Fuel Efficiency and Cellulosic Ethanol Fuel MICHELIN® GREEN X® Challenge Winners at ALMS Mid-Ohio Sports Car Challenge
by Joanne Ivancic (Advanced Biofuels USA) Racing with E85, BMW Team Rahal Letterman Lanigan Wins Mid-Ohio MICHELIN® GREEN X® Challenge. Nissan Wins For First Time.
In its fourth season, the MICHELIN® GREEN X® Challenge awards the “cleanest, fastest, moste efficient” American Le Mans Series’ Ptototype and GT category cars. Racing with E85, the Rahal Letterman Lanigan BMW team took the GT trophy with driving by Jorg Muller and Bill Auberlen at the ALMS Mid-Ohio Sports Car Challenge.
For the first time Nissan won a MICHELIN® GREEN X® Prototype Challenge with Conquest Endurance’s Morgan driven by Martin Plowman and David Heinemeier Hansson. Insiders wonder if work on the efficient racing DeltaWing project is rubbing off on their other racing endeavors.
A joint US Department of Energy, Environmental Protection Agency, SAE International and IMSA steering group oversees MICHELIN® GREEN X® Challenge as part of their green racing promotion. Scoring takes place throughout the race, measuring well-to-wheel fuel consumption, race speed, energy use and vehicle weight.
Using cellulosic ethanol used to give competitors in this challenge a greenhouse gas emissions life cycle analysis advantage over those using sugar cane or corn ethanol. This year, that advantage is gone because, to the delight of ALMS officials, every drop of ethanol used by the race cars in the American Le Mans Series comes from wheat straw converted by Canada’s Iogen, whether E10 or E85.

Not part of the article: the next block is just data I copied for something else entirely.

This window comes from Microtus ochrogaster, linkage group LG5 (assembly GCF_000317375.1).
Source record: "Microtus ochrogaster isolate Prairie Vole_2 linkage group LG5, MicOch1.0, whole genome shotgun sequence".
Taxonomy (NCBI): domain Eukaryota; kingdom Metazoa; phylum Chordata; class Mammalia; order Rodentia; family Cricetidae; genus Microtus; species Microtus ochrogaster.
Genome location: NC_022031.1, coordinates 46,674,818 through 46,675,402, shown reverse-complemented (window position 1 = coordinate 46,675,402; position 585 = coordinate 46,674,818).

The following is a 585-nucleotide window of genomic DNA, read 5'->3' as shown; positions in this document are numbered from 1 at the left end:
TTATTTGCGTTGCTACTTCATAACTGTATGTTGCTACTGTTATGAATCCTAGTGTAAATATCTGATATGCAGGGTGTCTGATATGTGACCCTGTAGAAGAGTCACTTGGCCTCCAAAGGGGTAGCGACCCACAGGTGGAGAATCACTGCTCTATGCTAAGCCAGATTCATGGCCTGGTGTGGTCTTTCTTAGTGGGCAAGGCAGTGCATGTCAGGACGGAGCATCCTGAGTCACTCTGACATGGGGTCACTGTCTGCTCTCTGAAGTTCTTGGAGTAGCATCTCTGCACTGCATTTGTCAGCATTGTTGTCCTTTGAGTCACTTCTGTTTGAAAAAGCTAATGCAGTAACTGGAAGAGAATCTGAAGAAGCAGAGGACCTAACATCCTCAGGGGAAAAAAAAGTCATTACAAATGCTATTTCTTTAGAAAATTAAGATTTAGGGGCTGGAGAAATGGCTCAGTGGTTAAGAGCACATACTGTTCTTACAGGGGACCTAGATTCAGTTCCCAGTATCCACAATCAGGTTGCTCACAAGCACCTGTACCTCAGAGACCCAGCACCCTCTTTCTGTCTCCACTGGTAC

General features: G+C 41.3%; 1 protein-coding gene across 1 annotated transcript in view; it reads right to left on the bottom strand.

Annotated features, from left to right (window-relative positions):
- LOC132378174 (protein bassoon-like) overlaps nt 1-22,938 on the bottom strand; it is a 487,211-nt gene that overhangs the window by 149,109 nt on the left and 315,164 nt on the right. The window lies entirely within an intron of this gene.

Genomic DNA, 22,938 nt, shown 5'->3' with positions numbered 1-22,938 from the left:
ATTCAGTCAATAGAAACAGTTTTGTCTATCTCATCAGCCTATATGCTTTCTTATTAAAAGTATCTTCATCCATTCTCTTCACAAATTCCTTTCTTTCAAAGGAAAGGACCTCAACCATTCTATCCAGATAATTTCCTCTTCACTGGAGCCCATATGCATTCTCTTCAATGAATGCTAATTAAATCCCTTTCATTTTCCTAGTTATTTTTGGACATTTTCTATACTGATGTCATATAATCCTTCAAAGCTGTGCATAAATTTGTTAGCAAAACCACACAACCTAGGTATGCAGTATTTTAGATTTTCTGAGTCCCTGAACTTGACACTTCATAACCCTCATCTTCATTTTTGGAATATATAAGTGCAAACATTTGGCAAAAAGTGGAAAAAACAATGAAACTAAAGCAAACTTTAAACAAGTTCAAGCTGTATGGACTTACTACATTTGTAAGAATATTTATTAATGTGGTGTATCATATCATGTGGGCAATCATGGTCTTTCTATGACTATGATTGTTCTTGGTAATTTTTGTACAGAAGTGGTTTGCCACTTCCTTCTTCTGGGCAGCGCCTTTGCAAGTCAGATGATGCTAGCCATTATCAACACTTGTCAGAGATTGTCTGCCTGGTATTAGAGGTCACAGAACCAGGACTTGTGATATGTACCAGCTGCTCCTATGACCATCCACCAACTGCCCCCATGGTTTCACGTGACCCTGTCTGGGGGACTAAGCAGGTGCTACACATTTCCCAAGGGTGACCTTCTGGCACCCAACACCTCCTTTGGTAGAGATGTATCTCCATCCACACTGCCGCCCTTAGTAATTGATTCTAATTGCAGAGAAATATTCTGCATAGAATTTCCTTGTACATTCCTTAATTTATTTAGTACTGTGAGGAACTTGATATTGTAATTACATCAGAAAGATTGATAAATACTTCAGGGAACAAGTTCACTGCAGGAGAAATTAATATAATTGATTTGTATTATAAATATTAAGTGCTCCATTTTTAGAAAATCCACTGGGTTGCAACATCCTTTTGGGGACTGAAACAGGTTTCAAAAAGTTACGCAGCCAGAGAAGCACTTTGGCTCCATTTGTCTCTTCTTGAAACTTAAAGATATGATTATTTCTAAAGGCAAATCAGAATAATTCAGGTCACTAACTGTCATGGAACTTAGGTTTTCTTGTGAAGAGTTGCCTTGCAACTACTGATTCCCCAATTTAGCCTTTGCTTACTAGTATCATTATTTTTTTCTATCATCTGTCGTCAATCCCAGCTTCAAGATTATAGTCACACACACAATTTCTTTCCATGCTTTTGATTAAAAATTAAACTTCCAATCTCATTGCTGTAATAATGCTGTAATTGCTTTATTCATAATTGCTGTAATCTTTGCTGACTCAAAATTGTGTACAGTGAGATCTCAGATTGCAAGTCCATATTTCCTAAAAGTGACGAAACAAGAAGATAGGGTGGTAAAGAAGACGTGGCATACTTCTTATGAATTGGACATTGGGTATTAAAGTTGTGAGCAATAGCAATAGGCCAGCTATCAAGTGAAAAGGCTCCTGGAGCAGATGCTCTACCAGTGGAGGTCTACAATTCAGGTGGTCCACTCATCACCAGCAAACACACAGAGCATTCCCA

According to Bob Larsen of the Department of Energy’s Argonne National Laboratory, the MICHELIN® GREEN X® Challenge highlights elements of competitiveness of the main race, elements essential to performing well overall–efficiencies, timing and strategy. Most don’t see the role of these elements unless someone runs out of fuel. This race within a race provides a way to showcase excellence and innovation that not only has value to the sports car race, but to production vehicles, as well. Especially in a world of shrinking energy resources.
Original equipment manufacturers (OEMs) such as Ford and GM have expressed their intention to use racing as a testing ground for fuel efficiency and energy recovery improvements. This challenge helps them compare their progress against the competition.
In addition to working with SAE and IMSA on the MICHELIN® GREEN X® Challenge, DOE and EPA have an interactive green racing exhibit that travels to big races around the country. The centerpiece of the exhibit is a racing simulator that enables race fans to see if they can drive both fast and efficiently.
Everyone from small children to prospective race drivers competed. Ailene Batoon, who runs the exhibit, notes that children have great questions about the simulation, asking about fuel blends and regenerative braking and that she sees it as a great educational tool for fans of all ages.